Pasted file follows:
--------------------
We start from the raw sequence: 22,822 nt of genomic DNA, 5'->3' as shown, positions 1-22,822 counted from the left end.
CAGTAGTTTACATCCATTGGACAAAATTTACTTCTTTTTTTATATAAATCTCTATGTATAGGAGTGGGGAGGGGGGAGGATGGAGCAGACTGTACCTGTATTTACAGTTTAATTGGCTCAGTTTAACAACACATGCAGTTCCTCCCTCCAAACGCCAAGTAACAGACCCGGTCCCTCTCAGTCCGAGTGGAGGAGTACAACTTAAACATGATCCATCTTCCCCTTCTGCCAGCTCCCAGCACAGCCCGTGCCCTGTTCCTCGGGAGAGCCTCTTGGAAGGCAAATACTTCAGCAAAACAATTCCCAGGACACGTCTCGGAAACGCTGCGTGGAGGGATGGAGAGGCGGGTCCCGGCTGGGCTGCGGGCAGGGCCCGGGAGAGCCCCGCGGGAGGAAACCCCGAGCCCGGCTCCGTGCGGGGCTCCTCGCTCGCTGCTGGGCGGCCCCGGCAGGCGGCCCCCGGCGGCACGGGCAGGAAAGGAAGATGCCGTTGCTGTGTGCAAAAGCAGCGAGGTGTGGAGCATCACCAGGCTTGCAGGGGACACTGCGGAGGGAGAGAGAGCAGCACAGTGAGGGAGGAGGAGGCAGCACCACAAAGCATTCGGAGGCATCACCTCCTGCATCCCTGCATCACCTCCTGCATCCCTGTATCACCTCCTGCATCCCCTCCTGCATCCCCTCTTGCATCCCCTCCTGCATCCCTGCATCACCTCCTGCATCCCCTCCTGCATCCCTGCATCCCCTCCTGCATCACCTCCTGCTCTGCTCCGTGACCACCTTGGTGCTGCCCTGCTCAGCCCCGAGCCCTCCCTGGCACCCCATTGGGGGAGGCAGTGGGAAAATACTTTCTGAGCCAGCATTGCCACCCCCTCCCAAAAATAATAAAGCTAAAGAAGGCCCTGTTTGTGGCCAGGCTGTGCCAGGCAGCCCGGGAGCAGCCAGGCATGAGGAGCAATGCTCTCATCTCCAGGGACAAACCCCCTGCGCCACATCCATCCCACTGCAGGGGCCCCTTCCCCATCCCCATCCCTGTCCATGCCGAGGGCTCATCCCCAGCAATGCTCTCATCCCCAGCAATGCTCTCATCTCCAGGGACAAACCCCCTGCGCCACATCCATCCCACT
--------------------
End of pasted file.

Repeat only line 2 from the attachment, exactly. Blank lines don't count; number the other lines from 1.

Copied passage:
CAGTAGTTTACATCCATTGGACAAAATTTACTTCTTTTTTTATATAAATCTCTATGTATAGGAGTGGGGAGGGGGGAGGATGGAGCAGACTGTACCTGTATTTACAGTTTAATTGGCTCAGTTTAACAACACATGCAGTTCCTCCCTCCAAACGCCAAGTAACAGACCCGGTCCCTCTCAGTCCGAGTGGAGGAGTACAACTTAAACATGATCCATCTTCCCCTTCTGCCAGCTCCCAGCACAGCCCGTGCCCTGTTCCTCGGGAGAGCCTCTTGGAAGGCAAATACTTCAGCAAAACAATTCCCAGGACACGTCTCGGAAACGCTGCGTGGAGGGATGGAGAGGCGGGTCCCGGCTGGGCTGCGGGCAGGGCCCGGGAGAGCCCCGCGGGAGGAAACCCCGAGCCCGGCTCCGTGCGGGGCTCCTCGCTCGCTGCTGGGCGGCCCCGGCAGGCGGCCCCCGGCGGCACGGGCAGGAAAGGAAGATGCCGTTGCTGTGTGCAAAAGCAGCGAGGTGTGGAGCATCACCAGGCTTGCAGGGGACACTGCGGAGGGAGAGAGAGCAGCACAGTGAGGGAGGAGGAGGCAGCACCACAAAGCATTCGGAGGCATCACCTCCTGCATCCCTGCATCACCTCCTGCATCCCTGTATCACCTCCTGCATCCCCTCCTGCATCCCCTCTTGCATCCCCTCCTGCATCCCTGCATCACCTCCTGCATCCCCTCCTGCATCCCTGCATCCCCTCCTGCATCACCTCCTGCTCTGCTCCGTGACCACCTTGGTGCTGCCCTGCTCAGCCCCGAGCCCTCCCTGGCACCCCATTGGGGGAGGCAGTGGGAAAATACTTTCTGAGCCAGCATTGCCACCCCCTCCCAAAAATAATAAAGCTAAAGAAGGCCCTGTTTGTGGCCAGGCTGTGCCAGGCAGCCCGGGAGCAGCCAGGCATGAGGAGCAATGCTCTCATCTCCAGGGACAAACCCCCTGCGCCACATCCATCCCACTGCAGGGGCCCCTTCCCCATCCCCATCCCTGTCCATGCCGAGGGCTCATCCCCAGCAATGCTCTCATCCCCAGCAATGCTCTCATCTCCAGGGACAAACCCCCTGCGCCACATCCATCCCACT